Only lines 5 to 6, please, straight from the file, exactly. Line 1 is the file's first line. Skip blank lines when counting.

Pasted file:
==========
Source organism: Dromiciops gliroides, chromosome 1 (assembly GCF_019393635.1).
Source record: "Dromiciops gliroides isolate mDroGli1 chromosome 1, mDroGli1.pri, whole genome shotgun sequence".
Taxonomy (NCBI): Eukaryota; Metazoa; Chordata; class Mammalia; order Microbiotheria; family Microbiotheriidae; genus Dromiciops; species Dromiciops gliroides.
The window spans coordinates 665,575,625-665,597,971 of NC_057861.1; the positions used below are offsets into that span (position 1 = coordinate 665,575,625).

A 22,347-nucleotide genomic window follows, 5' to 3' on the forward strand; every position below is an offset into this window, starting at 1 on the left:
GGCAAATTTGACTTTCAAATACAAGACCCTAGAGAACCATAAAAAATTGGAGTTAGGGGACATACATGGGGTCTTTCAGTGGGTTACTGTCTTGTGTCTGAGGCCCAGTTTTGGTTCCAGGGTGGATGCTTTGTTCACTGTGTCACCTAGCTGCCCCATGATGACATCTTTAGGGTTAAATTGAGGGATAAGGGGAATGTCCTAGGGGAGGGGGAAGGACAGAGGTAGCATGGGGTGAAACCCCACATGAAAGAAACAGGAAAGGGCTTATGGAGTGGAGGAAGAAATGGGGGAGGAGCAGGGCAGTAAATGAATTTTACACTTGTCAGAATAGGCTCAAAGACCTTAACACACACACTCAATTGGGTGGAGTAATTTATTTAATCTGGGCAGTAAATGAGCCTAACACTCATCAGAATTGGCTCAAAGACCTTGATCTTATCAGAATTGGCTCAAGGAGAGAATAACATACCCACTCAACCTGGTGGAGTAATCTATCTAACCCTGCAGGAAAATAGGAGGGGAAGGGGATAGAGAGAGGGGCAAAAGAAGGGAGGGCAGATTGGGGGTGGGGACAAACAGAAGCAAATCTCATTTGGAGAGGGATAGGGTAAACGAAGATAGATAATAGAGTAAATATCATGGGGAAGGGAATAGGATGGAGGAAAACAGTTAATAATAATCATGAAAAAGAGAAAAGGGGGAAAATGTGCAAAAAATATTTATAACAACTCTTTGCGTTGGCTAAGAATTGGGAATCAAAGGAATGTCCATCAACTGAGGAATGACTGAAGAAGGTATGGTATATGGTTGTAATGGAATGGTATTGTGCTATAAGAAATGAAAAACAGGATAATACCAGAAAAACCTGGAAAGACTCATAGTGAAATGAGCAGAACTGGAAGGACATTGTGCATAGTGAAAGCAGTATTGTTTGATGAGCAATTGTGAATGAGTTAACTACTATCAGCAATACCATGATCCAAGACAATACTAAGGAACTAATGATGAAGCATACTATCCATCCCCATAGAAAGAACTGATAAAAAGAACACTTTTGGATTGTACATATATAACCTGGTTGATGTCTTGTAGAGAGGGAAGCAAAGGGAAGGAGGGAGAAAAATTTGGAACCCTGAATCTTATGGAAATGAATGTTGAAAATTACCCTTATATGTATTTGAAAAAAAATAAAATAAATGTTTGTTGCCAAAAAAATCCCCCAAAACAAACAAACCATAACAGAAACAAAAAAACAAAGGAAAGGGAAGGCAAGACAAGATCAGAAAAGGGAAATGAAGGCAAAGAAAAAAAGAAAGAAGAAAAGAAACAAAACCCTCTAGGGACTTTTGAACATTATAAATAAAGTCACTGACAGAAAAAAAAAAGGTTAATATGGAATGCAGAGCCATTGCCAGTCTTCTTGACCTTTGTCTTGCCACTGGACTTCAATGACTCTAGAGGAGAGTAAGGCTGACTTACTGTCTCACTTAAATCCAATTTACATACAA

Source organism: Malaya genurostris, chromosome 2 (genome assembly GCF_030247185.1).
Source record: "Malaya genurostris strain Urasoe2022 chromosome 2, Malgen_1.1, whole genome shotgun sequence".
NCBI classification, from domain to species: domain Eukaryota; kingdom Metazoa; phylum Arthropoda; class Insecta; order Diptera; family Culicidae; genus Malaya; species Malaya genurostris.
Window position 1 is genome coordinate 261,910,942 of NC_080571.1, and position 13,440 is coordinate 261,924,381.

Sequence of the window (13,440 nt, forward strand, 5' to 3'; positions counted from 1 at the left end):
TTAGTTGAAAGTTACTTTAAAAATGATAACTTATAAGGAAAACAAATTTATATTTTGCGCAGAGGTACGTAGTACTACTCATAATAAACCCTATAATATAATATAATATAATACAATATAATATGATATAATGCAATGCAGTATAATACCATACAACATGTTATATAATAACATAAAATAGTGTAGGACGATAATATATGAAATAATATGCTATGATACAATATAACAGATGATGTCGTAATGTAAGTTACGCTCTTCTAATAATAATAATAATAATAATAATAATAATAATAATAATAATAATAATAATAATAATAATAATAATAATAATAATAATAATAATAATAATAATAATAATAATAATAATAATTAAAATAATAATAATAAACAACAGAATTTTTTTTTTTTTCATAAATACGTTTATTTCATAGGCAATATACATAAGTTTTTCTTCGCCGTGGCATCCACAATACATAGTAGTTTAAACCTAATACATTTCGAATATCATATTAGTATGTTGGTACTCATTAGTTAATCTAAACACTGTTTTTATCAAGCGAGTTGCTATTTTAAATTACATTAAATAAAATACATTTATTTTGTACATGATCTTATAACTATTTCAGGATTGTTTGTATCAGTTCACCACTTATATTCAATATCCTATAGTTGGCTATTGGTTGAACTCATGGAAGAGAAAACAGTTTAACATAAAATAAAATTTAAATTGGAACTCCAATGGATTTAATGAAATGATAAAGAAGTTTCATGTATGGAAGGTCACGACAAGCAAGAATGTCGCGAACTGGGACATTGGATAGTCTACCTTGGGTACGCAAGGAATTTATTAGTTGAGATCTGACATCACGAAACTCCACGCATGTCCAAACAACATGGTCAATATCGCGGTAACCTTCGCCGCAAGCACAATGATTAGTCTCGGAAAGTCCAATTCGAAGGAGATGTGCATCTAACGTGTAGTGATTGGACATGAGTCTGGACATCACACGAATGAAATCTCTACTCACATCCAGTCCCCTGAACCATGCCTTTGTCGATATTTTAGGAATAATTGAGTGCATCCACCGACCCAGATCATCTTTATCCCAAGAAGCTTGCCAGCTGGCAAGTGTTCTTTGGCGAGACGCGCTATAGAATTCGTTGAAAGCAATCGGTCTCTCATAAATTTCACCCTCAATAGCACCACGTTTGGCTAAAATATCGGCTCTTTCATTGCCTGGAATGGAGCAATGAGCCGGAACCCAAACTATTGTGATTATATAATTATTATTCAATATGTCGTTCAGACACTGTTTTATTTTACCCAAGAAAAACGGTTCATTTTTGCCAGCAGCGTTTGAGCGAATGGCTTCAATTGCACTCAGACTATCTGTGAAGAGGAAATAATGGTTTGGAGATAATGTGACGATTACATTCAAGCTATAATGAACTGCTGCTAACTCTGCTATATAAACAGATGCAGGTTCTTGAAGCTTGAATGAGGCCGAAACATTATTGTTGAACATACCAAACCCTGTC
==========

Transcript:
A 22,347-nucleotide genomic window follows, 5' to 3' on the forward strand; every position below is an offset into this window, starting at 1 on the left:
GGCAAATTTGACTTTCAAATACAAGACCCTAGAGAACCATAAAAAATTGGAGTTAGGGGACATACATGGGGTCTTTCAGTGGGTTACTGTCTTGTGTCTGAGGCCCAGTTTTGGTTCCAGGGTGGATGCTTTGTTCACTGTGTCACCTAGCTGCCCCATGATGACATCTTTAGGGTTAAATTGAGGGATAAGGGGAATGTCCTAGGGGAGGGGGAAGGACAGAGGTAGCATGGGGTGAAACCCCACATGAAAGAAACAGGAAAGGGCTTATGGAGTGGAGGAAGAAATGGGGGAGGAGCAGGGCAGTAAATGAATTTTACACTTGTCAGAATAGGCTCAAAGACCTTAACACACACACTCAATTGGGTGGAGTAATTTATTTAATCTGGGCAGTAAATGAGCCTAACACTCATCAGAATTGGCTCAAAGACCTTGATCTTATCAGAATTGGCTCAAGGAGAGAATAACATACCCACTCAACCTGGTGGAGTAATCTATCTAACCCTGCAGGAAAATAGGAGGGGAAGGGGATAGAGAGAGGGGCAAAAGAAGGGAGGGCAGATTGGGGGTGGGGACAAACAGAAGCAAATCTCATTTGGAGAGGGATAGGGTAAACGAAGATAGATAATAGAGTAAATATCATGGGGAAGGGAATAGGATGGAGGAAAACAGTTAATAATAATCATGAAAAAGAGAAAAGGGGGAAAATGTGCAAAAAATATTTATAACAACTCTTTGCGTTGGCTAAGAATTGGGAATCAAAGGAATGTCCATCAACTGAGGAATGACTGAAGAAGGTATGGTATATGGTTGTAATGGAATGGTATTGTGCTATAAGAAATGAAAAACAGGATAATACCAGAAAAACCTGGAAAGACTCATAGTGAAATGAGCAGAACTGGAAGGACATTGTGCATAGTGAAAGCAGTATTGTTTGATGAGCAATTGTGAATGAGTTAACTACTATCAGCAATACCATGATCCAAGACAATACTAAGGAACTAATGATGAAGCATACTATCCATCCCCATAGAAAGAACTGATAAAAAGAACACTTTTGGATTGTACATATATAACCTGGTTGATGTCTTGTAGAGAGGGAAGCAAAGGGAAGGAGGGAGAAAAATTTGGAACCCTGAATCTTATGGAAATGAATGTTGAAAATTACCCTTATATGTATTTGAAAAAAAATAAAATAAATGTTTGTTGCCAAAAAAATCCCCCAAAACAAACAAACCATAACAGAAACAAAAAAACAAAGGAAAGGGAAGGCAAGACAAGATCAGAAAAGGGAAATGAAGGCAAAGAAAAAAAGAAAGAAGAAAAGAAACAAAACCCTCTAGGGACTTTTGAACATTATAAATAAAGTCACTGACAGAAAAAAAAAAGGTTAATATGGAATGCAGAGCCATTGCCAGTCTTCTTGACCTTTGTCTTGCCACTGGACTTCAATGACTCTAGAGGAGAGTAAGGCTGACTTACTGTCTCACTTAAATCCAATTTACATACAA